Abdel Nader needs to move more as he goes towards the rim; it would be wise to use the euro-step in this situation. A euro-step allows Nader to bypass the defense for a layup.
The drive straight at Hayward has consequences. Nader releases the shot, but it is easy for Gordon Hayward to contest. Hayward sticks his arm into the air, and his hand deflects the trajectory of the ball. Nader’s shot rims out, and Boston gets a stop on defense.
Nader needs to be able to score off the drive efficiently, having this quality in his game will mean defenses have to play him honestly on the perimeter. The opposing player will not be able to sit in his jersey if they know Nader can make a play with the ball.
Nader needs to spend time over the summer working on developing a bag of tricks that he can apply off the drive. I would like to see Nader learn how to use changes of pace and misdirection to beat defenders off the dribble. Nader is a marginal athlete; he will need to have different moves to get buckets inside.
The Thunder generates an open look from the corner, which Nader knocks down with ease. Romeo Langford roams on defense and does not stick with his primary defensive assignment.
The possession starts with Chris Paul at the top of the key with the ball in his hands. The screen brought over by Steven Adams creates havoc defensively. Chris Paul uses the screen to separate from Marcus Smart and gets the space he needs to create a scoring opportunity.
Kemba Walker eagerly makes the defensive rotation onto Chris Paul. Walker’s rotation is a poor decision; the rotation leaves an easy relief pass to Dennis Schroder and creates a breakdown in Boston’s defense.
Walker does not need to make the rotation. Smart is adept at fighting through screens and chasing his man. Paul punishes the error and makes the swing pass to Schroder, who is free to attack a scrambled defense.
Boston is now rushing on defense. The Celtics are fighting to recover rather than directing the flow of the possession. Schroder presents a substantial threat from deep, and Romeo Langford rotates onto Schroder. Langford makes the right decision on defense; Schroder is an excellent bomber from deep.
However, Langford’s rotation leaves Nader wide open in one of the most efficient spots on the floor. Schroder tosses to the corner, and Nader is able to drain a three with no pressure placed upon him.
Nader does not switch off on this possession when he is sitting in the corner. It is clear from his body language and head movement that he is engaged with the action. Nader shows discipline in this situation. He maintains focus for when the ball lands in his hands.
The readiness pays dividends for Nader. He can shoot once he receives the ball. Nader does not waste precious seconds setting up his shooting form; he is prepared to shoot in an instant. The quick-release does not allow the defense any chance of recovering the possession.
The shooting form itself has not changed hugely compared to previous seasons. It is mostly the same shot, the only minor difference that I noticed is Nader seems able to get his jumper off faster this season.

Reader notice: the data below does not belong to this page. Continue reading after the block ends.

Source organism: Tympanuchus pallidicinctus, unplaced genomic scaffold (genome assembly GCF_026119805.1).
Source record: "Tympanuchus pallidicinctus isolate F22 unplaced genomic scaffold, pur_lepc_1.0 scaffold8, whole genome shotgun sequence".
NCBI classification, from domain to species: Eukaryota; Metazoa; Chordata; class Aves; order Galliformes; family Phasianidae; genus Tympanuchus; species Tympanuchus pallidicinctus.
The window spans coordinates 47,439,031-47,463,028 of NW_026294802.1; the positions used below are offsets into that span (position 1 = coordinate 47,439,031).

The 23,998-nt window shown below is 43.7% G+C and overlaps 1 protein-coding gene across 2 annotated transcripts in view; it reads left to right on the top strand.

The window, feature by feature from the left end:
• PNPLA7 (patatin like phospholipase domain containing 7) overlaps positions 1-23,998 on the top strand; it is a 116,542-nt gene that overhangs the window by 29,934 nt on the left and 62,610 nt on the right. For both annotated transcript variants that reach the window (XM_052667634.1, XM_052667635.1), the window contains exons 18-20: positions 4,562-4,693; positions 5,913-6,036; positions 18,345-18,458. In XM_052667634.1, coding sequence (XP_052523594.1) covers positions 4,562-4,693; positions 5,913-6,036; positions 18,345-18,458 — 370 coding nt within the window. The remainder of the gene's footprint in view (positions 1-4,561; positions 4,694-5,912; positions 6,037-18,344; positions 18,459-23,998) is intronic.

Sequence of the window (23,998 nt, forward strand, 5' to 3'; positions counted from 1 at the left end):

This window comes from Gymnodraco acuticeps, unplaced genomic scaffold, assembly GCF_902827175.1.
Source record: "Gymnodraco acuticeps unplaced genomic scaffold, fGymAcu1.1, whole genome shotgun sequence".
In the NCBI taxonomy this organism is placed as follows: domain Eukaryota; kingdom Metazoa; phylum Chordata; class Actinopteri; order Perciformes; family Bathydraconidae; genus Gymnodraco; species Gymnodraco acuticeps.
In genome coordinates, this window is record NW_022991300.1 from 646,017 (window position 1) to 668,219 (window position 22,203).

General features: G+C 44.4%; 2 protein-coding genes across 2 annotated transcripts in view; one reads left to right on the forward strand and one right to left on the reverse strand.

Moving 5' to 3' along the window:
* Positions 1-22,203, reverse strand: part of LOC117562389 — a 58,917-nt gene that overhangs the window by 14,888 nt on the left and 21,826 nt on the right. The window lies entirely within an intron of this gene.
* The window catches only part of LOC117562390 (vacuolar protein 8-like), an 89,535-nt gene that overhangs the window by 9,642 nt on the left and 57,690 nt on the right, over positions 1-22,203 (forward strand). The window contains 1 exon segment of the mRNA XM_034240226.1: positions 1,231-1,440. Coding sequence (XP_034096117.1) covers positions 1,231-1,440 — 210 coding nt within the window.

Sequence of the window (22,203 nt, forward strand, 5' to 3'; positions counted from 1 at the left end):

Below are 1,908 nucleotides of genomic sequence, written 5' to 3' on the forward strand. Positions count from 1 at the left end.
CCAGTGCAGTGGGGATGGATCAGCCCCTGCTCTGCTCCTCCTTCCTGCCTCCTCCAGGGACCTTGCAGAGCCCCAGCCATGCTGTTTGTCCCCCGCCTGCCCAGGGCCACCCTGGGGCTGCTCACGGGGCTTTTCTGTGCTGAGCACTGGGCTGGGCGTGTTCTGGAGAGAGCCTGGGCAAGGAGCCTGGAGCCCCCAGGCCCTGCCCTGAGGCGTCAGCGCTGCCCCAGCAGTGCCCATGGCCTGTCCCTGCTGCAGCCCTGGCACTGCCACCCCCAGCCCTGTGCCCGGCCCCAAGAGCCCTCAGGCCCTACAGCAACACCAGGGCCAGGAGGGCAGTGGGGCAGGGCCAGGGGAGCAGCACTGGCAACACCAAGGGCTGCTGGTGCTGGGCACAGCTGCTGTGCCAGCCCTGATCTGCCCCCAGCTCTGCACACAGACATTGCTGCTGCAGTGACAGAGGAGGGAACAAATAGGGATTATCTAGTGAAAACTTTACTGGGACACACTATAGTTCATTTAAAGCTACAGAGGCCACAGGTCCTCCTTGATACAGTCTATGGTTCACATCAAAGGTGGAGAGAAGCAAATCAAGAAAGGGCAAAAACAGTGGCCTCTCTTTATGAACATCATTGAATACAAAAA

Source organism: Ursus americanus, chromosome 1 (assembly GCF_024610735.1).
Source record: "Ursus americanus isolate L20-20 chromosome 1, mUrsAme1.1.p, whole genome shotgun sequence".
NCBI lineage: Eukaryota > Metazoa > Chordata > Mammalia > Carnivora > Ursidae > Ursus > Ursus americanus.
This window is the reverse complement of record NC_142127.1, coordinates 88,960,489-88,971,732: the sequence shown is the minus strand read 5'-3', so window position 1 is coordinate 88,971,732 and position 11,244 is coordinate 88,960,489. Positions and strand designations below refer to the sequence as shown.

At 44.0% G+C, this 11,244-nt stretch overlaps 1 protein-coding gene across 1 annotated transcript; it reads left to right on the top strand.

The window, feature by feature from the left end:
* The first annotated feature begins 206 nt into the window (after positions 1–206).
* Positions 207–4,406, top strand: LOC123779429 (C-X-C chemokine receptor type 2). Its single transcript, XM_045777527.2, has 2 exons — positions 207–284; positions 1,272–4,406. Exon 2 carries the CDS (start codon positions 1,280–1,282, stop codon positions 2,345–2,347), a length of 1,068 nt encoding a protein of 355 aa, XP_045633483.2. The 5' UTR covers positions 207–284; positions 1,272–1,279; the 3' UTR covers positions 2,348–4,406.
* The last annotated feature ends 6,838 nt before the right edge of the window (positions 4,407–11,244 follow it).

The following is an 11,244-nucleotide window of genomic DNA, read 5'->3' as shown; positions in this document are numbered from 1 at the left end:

His shooting motion is gentle and fluid; there are no noticeable hitches in his shot. Nader’s form is replicable and straightforward; there are not a lot of complex elements that require a lot of effort to execute correctly. The release is a little compact for my liking, but it works well for Abdel.
Nader has become a more active defender over the last year, and this example identified how he has improved.
Over the last few months, Billy Donovan has deployed Abdel Nader at the power forward position. Donovan had to adjust his rotation due to a bone bruise ruling Darius Bazley out of action. Donovan has experimented with Hamidou Diallo and Abdel Nader, both slotting into the reserve power forward position.
Coach Donovan has embraced small lineups, and the decision to run Nader at the four is no different. Oklahoma City has leaned into a super-small ball with Nader in the front-court. Floor-spacing is prioritized over physical size.
Playing up a position comes with specific challenges for Abdel Nader. On a lot of possessions, there is a size mismatch between Nader and his defensive assignment. In the example above, Nader plays Harrell. Harrell is a poor match-up for Nader due to his size and strength.
Harrell can bully Nader down low and generate natural looks by shooting over the top of the smaller player. The size difference makes it difficult for Nader to slow down Harrell. Harrell is too big and strong for Nader to contest shots effectively.
The key to beating taller players denies the entry pass completely. Harrell cannot exploit his mismatch if he does not receive the ball. In this situation, it is imperative that Nader defects the ball and forces the Clippers to run the offense through another player.
As Jackson brings the ball across the timeline, Harrell has already engaged in a wrestling match to get the front position. Nader calmly fights off the more significant player and focuses on the play; he does not get distracted by the physicality.